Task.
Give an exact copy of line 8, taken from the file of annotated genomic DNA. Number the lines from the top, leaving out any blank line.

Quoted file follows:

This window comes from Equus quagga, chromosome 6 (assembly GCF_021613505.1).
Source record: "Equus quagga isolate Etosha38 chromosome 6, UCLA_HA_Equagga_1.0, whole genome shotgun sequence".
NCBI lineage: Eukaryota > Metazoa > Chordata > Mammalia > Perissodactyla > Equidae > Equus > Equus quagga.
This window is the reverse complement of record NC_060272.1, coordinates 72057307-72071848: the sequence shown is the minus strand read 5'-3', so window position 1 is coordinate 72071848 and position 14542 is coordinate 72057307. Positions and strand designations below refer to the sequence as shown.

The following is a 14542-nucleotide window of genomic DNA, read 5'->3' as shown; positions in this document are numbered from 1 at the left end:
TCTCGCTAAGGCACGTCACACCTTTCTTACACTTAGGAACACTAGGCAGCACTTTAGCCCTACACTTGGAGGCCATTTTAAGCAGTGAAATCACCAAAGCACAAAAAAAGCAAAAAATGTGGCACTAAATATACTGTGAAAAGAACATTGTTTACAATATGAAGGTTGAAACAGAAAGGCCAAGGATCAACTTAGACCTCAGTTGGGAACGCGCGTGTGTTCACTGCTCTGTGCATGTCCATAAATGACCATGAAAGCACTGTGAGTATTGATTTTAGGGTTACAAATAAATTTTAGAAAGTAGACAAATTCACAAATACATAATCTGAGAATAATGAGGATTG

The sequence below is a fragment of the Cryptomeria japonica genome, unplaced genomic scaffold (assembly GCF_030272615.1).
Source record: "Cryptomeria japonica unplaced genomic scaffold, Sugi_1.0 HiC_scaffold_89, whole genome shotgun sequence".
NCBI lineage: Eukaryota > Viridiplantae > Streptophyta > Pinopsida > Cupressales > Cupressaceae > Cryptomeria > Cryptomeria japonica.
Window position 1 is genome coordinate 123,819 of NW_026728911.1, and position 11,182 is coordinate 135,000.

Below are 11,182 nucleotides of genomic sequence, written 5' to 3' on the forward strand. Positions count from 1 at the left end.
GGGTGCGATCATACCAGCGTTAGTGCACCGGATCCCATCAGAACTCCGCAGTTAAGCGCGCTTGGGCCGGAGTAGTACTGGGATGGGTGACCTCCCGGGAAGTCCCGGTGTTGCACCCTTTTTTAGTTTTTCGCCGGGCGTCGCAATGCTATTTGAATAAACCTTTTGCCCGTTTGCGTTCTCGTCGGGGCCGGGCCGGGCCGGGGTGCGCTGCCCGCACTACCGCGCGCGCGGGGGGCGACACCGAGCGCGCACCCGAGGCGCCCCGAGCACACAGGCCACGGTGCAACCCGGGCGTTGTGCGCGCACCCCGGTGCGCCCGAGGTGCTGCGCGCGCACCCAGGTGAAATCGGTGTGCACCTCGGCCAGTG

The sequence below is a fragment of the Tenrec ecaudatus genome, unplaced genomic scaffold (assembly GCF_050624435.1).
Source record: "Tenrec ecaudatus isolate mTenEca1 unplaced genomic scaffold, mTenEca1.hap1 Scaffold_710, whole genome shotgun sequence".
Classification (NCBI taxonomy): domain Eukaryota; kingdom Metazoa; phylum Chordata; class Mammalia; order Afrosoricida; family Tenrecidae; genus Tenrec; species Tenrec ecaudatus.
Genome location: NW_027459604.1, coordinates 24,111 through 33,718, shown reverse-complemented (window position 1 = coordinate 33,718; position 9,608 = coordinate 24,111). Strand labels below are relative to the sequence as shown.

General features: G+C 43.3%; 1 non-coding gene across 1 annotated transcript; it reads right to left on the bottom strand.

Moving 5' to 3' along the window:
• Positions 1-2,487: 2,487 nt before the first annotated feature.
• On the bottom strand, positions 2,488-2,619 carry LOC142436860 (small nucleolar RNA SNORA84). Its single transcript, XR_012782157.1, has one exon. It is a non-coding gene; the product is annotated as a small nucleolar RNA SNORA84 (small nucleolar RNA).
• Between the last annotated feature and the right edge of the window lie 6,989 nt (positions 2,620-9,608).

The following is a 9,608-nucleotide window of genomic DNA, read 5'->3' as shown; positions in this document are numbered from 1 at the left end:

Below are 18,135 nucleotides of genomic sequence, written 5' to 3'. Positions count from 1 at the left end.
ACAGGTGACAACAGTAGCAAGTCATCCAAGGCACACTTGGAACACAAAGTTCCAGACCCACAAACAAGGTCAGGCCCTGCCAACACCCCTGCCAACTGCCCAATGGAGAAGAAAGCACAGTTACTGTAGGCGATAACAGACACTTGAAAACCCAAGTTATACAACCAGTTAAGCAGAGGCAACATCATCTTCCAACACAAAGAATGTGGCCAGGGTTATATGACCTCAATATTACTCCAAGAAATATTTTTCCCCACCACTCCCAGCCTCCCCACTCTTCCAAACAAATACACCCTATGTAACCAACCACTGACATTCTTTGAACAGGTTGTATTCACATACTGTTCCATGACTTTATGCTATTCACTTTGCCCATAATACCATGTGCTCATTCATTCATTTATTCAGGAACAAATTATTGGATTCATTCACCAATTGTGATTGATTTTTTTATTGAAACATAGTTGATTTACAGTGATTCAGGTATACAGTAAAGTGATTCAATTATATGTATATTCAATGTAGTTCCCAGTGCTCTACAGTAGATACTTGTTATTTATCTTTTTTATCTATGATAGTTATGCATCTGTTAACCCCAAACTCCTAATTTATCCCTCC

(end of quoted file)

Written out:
Source record: "Cryptomeria japonica unplaced genomic scaffold, Sugi_1.0 HiC_scaffold_89, whole genome shotgun sequence".